While I was living in the Keys four years ago, I met one of my dearest friends, Lisa. She drew Angel cards each day, and when I was having a rough time, which was frequent back then, she would draw one for me. Each card she pulled was eerily accurate. Sometimes, the cards would bring up something I hadn’t realized was bothering me. Other times, they would get to the heart of an issue I couldn’t figure out. I loved the drawings. I’ve never been big on surprises; I prefer to prepare myself for whatever is coming. The readings she gave me felt like an insight I might’ve otherwise missed. They were preparing me in a way nothing had before.
After leaving the Keys, I spent several years in transition. I moved, changed jobs, lost the love of my life, made new connections. I drew tarot cards for friends as a sort of party trick, and I was good at it. But I didn’t have a regular practice and I usually didn’t draw for myself.
During the pandemic, I listened to a podcast by Radleigh Valentine and decided to try tarot for myself. Now, isolated in a new apartment off Mirror Lake, I needed to learn something new. Running and writing would continue to be my die-hard hobbies, but my brain was hungry for new knowledge. In a world that felt completely unpredictable, I thought learning tarot would help me feel agency in my life again.
I wanted to start with a deck that really spoke to me, so I ordered Deborah Blakes’s Everyday Witch tarot deck. It has the same basic cards as the original Rider-Waite tarot deck, but each has a different illustration and slightly different meaning. My goal was simple: draw one card a day to learn the deck. In the beginning, I had to use the book each time I drew. I had many repeat drawings – the Star, many Pentacles cards, ten of Wands, seven of Cups. The cards became like old friends each time I drew them anew.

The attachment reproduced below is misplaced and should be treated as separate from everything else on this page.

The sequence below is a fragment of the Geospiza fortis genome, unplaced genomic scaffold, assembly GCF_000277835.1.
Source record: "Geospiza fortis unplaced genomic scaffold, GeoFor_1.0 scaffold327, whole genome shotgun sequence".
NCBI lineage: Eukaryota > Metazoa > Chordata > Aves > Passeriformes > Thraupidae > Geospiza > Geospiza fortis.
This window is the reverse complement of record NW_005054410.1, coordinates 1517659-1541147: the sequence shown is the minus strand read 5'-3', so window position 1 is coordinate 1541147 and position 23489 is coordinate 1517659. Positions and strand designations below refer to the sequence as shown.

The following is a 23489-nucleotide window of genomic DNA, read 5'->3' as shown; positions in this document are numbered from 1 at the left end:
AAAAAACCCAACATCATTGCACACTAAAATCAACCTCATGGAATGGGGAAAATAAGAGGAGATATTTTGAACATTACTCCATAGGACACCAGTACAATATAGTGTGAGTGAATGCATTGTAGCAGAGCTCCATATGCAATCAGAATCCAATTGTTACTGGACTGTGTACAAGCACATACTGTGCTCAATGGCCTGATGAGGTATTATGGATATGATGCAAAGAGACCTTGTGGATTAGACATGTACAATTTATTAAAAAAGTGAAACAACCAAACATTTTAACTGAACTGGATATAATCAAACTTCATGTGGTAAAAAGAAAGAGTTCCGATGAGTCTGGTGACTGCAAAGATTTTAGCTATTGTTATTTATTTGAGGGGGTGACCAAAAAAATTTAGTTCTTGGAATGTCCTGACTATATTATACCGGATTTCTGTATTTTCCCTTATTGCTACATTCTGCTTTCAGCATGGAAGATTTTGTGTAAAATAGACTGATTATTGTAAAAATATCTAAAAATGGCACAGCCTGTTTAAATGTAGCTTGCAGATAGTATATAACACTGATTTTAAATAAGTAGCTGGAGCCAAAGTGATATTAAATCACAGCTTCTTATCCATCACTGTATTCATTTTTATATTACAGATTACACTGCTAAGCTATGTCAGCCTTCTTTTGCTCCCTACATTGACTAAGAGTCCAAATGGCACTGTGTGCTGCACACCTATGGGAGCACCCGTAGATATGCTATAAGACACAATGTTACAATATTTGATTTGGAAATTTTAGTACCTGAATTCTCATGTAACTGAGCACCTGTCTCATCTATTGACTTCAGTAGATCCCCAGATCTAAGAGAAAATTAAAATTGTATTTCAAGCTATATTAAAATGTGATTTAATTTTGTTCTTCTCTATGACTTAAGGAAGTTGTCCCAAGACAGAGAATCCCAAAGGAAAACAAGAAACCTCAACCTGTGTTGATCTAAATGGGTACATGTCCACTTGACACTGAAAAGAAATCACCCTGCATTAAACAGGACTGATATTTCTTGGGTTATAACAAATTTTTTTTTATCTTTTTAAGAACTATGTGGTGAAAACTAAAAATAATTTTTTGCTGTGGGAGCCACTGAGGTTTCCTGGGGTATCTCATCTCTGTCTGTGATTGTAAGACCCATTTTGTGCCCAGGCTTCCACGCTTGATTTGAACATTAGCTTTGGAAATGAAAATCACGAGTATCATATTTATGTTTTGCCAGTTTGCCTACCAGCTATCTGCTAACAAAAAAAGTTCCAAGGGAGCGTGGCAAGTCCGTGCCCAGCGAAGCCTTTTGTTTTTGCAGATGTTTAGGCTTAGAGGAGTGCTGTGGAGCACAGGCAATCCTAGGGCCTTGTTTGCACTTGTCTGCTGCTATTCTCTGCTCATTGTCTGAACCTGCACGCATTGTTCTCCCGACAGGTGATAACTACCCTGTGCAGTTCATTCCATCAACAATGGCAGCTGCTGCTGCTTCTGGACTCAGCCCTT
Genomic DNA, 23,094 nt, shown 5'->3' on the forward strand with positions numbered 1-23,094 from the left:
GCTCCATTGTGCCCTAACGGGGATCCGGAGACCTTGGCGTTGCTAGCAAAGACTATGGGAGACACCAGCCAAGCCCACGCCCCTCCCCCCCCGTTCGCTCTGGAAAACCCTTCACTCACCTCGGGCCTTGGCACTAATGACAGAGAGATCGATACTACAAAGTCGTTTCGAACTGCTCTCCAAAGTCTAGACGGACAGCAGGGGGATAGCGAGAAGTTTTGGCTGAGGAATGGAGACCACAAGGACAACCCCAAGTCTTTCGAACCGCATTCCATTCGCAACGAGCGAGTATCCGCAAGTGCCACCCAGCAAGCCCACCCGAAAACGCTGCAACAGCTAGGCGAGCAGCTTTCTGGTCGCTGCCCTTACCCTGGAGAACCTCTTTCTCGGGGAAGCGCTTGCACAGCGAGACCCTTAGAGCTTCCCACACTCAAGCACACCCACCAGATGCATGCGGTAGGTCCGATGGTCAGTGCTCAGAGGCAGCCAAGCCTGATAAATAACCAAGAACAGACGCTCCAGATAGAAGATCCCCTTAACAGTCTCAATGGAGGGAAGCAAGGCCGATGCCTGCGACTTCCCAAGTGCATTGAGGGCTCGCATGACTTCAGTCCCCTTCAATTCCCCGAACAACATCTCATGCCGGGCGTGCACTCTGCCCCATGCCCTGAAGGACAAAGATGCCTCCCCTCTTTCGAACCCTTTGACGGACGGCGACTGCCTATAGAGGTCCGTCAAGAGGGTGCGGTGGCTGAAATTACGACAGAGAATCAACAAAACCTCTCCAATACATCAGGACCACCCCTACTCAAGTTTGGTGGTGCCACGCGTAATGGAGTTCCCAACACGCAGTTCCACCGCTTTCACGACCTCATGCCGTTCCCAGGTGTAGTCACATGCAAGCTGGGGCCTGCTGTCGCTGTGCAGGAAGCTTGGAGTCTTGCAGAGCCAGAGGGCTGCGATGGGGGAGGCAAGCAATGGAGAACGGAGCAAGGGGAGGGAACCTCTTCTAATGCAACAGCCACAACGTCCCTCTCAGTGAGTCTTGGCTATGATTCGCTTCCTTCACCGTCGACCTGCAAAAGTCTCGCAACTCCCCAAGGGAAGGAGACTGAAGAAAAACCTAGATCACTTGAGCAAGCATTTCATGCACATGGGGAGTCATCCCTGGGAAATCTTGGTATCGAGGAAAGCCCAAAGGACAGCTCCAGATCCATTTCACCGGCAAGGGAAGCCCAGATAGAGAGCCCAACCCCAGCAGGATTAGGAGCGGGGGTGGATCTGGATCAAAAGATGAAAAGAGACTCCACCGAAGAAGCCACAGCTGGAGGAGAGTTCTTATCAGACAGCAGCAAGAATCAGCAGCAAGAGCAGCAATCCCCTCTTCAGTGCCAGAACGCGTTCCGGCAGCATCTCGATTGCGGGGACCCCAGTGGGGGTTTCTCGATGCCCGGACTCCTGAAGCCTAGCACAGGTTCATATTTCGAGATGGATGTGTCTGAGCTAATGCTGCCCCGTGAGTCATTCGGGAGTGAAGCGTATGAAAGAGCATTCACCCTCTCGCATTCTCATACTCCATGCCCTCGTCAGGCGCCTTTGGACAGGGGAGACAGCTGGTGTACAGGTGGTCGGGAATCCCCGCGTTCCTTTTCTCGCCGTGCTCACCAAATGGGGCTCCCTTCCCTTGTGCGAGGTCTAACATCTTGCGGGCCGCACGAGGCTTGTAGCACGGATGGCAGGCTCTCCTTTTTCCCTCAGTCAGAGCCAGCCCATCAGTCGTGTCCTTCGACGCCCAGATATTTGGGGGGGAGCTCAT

Eventually, I started to remember the illustrations and knew innately what they held for me. After some time, I bought an original Rider-Waite deck, and since then, I have been practicing each day with both.
The pandemic has made a lot of things seem out of my control. I can’t predict when this will end, when I will be able to see my friends again, or when any of us can meet up with others without fear. I can’t give readings in front of groups. I can’t predict how the publishing industry will change or if there will still be a place for my voice after all this is over.
My tarot practice has provided me with a feeling of safety and stability. It’s also a way to connect. Like Lisa did for me, I now sometimes draw for others. During a particularly intense reading, my crush turned to look at me with her eyes wide and pointed to her skin. “Goosebumps,” she said. “I just got goosebumps.”
I love my tarot decks. I have two of them and two Angel card decks. I draw every single day at least once. More than once if I’m feeling down. Sometimes the message I get is exactly what I needed to hear. It helps guide me during a time in which I have access to fewer of my friends and encourages me to access my own intuition. Drawing tarot, I am powerful and connected, even if everything around me feels uncertain.